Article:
How much would it cost the state of South Carolina to film (in HD) some of Charleston's most picturesque locations and then have those "video postcards" aired during prime time viewing hours on network television? How much would it cost the state to show a nationwide television audience of potentially ten million viewers 8 to 10 minutes worth of Charleston scenery on a weekly basis?
I'm guessing more than whatever the state will pay out in subsidies.
Yes, the state is paying taxpayers money (via subsidy) directly to the production, but we taxpayers are getting something very valuable in return - the sort of long term exposure that we could never achieve via traditional tourism marketing strategies.
Location themed television shows generally have a positive impact with regard to tourism revenues for the locations depicted. Hawaii and Miami both saw significant boosts in tourism revenues due to the increased exposure provided by the episodic television shows Hawaii Five-O and Miami Vice.
Reckless has the potential to provide a big boost to tourism in Charleston, if you look at the big picture. I'm glad someone in Columbia figured that out.
I'm confused, Ned Hill. Could you please elucidate your positions for me?
@mat-asswhipe - How much do illegal Messicans, 75% black illegitimacy, Muslims coming here as "refugees", and the 10s of millions that suck off the gubment teat thanks to institutional slavery via 50 years of painfully flawed social welfare programs cost the 50% of hard working tax paying Americans???
If a libtard ever passed an economics class and actually understood the principles it would be a first!!
It's clear some of the people commenting above don't understand that this isn't about productions getting a tax break, it's about a direct cash subsidy. On wages to SC labor, it's 25% cash subsidy on each dollar paid. If Reckless pays $100,000 in wages, then SC cuts them a check for $25,000. If the set decorator spends $100,000 on furniture & props in SC, then the state cuts them a check for $30,000 (30% credit for vendors).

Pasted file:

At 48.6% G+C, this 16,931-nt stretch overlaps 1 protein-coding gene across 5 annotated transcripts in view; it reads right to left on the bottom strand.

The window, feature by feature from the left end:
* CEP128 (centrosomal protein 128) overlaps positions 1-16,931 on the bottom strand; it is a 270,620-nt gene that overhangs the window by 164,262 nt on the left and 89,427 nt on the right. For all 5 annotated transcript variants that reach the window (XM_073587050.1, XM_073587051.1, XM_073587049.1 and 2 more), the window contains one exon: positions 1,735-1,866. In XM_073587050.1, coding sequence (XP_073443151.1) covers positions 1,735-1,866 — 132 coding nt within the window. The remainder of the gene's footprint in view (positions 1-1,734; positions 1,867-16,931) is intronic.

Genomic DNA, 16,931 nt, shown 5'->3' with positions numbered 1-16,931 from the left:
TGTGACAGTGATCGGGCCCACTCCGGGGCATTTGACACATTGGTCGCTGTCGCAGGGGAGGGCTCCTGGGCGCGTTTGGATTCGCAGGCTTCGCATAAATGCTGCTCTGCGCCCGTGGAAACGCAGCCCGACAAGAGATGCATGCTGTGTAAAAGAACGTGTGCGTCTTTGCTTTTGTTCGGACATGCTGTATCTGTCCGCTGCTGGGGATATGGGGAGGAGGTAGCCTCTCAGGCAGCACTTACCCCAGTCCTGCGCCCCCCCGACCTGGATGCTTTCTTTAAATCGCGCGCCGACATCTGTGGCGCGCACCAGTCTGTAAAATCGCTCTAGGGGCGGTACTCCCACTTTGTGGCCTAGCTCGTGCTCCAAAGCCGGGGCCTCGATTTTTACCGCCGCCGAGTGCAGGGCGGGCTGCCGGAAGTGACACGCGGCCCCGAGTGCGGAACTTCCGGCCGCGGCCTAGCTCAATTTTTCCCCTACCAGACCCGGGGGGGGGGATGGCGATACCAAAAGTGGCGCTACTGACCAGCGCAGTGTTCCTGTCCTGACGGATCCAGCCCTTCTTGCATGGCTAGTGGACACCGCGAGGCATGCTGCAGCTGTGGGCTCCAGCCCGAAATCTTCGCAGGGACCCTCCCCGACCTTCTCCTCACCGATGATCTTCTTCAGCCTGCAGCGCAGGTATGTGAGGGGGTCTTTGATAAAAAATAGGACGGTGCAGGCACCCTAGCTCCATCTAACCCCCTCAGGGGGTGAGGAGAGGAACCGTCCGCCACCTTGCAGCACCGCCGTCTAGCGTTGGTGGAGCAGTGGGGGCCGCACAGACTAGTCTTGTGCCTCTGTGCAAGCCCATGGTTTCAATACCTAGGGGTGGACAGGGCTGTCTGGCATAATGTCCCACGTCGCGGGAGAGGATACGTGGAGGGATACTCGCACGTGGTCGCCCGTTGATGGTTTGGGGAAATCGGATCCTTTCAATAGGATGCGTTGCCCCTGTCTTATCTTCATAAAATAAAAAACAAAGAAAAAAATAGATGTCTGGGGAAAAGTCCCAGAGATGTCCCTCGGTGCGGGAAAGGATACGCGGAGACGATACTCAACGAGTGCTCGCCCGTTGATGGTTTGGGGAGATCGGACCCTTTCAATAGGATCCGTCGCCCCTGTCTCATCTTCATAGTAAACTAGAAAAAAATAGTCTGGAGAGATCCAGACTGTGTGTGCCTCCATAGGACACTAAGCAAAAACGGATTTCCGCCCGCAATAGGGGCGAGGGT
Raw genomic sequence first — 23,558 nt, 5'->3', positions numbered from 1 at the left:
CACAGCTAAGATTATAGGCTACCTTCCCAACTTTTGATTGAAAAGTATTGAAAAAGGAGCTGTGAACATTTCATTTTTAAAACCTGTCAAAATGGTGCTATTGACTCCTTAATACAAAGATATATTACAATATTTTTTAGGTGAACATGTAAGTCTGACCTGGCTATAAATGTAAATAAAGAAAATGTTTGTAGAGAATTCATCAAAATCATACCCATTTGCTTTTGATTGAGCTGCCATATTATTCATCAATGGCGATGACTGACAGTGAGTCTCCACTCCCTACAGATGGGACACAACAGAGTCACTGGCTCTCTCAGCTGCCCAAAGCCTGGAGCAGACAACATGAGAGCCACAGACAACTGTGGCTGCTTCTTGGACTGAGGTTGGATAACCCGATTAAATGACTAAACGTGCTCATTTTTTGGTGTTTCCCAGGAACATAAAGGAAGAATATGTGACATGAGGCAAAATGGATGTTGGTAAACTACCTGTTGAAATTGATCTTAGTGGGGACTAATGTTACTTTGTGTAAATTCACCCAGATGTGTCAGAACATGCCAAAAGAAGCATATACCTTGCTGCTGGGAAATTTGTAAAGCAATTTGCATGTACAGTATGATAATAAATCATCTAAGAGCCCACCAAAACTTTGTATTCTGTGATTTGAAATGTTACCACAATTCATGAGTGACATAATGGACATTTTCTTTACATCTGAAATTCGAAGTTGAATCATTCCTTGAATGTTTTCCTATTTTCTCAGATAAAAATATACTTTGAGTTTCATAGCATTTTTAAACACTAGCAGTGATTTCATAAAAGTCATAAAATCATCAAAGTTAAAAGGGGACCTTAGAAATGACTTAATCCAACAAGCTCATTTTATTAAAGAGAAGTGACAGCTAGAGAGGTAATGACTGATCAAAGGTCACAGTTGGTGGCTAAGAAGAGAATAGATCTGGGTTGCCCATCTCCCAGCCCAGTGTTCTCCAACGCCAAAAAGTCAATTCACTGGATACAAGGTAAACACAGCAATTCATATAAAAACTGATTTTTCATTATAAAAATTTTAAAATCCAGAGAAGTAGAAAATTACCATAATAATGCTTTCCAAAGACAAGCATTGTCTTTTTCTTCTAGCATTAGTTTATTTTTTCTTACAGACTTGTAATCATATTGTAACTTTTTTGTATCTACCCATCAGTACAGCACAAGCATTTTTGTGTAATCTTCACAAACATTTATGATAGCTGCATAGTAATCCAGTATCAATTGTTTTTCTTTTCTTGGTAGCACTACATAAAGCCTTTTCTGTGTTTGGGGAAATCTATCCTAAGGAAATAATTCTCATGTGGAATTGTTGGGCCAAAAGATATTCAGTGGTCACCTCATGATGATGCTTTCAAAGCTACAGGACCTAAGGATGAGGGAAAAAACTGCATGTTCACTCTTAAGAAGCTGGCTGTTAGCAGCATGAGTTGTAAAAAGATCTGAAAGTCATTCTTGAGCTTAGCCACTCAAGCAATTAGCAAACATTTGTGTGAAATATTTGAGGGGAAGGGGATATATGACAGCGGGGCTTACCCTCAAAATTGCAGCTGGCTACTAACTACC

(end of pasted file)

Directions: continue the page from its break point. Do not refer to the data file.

It won't matter if the program supports 6000 or more jobs/taxpayers, because the wages for those jobs will be getting the 25% subsidy. Unless the SC state income tax in 25%, there is NO way the state gets close to breaking even. Worse yet, the state will pay for 20-cents of each $1 paid to non-resident labor--people who don't even live or pay taxes in the state.
Reckless should be the name of the incentive, not the show.
The Grand Douche has spoken... Again. Keep up the good fight Matt... One day you'll be able to say you were whining before it was cool!
I don't think you know what you're talking about. First of all, most people do not know who that star is anyway so that was not very effective to name drop a name that doesn’t mean anything to anyone. Also, the tax incentives cannot be used for individual use. No cast or crew member can use it for their personal shopping. It is a corporate tax incentive that is used to make purchases for the production. So the set buyers, props buyers, costume buyers, production office, etc. can make large purchases to local retail and will have the incentive to continue shopping and thus supporting the local retail in a very large way (they just happen to not have to pay sales taxes). This would not have a negative effect at all to the local companies (that tax money would go to the government anyway). Instead, it is only helping those local retail companies by having increased sales, on a very large scale. And like the person who commented about how Boeing helps our local economy, there is a trickle-down effect and the film incentive bill will only help, not hurt, you and me.
I noticed you did not mention the offsetting fact (particularly in the case of Boeing) that the 6,000 people employed because of those business incentives are paying taxes to the state on their income, paying property taxes to counties when they purchase a home or automobile, and paying sales taxes to the state and municipalities when they purchase groceries and durable goods.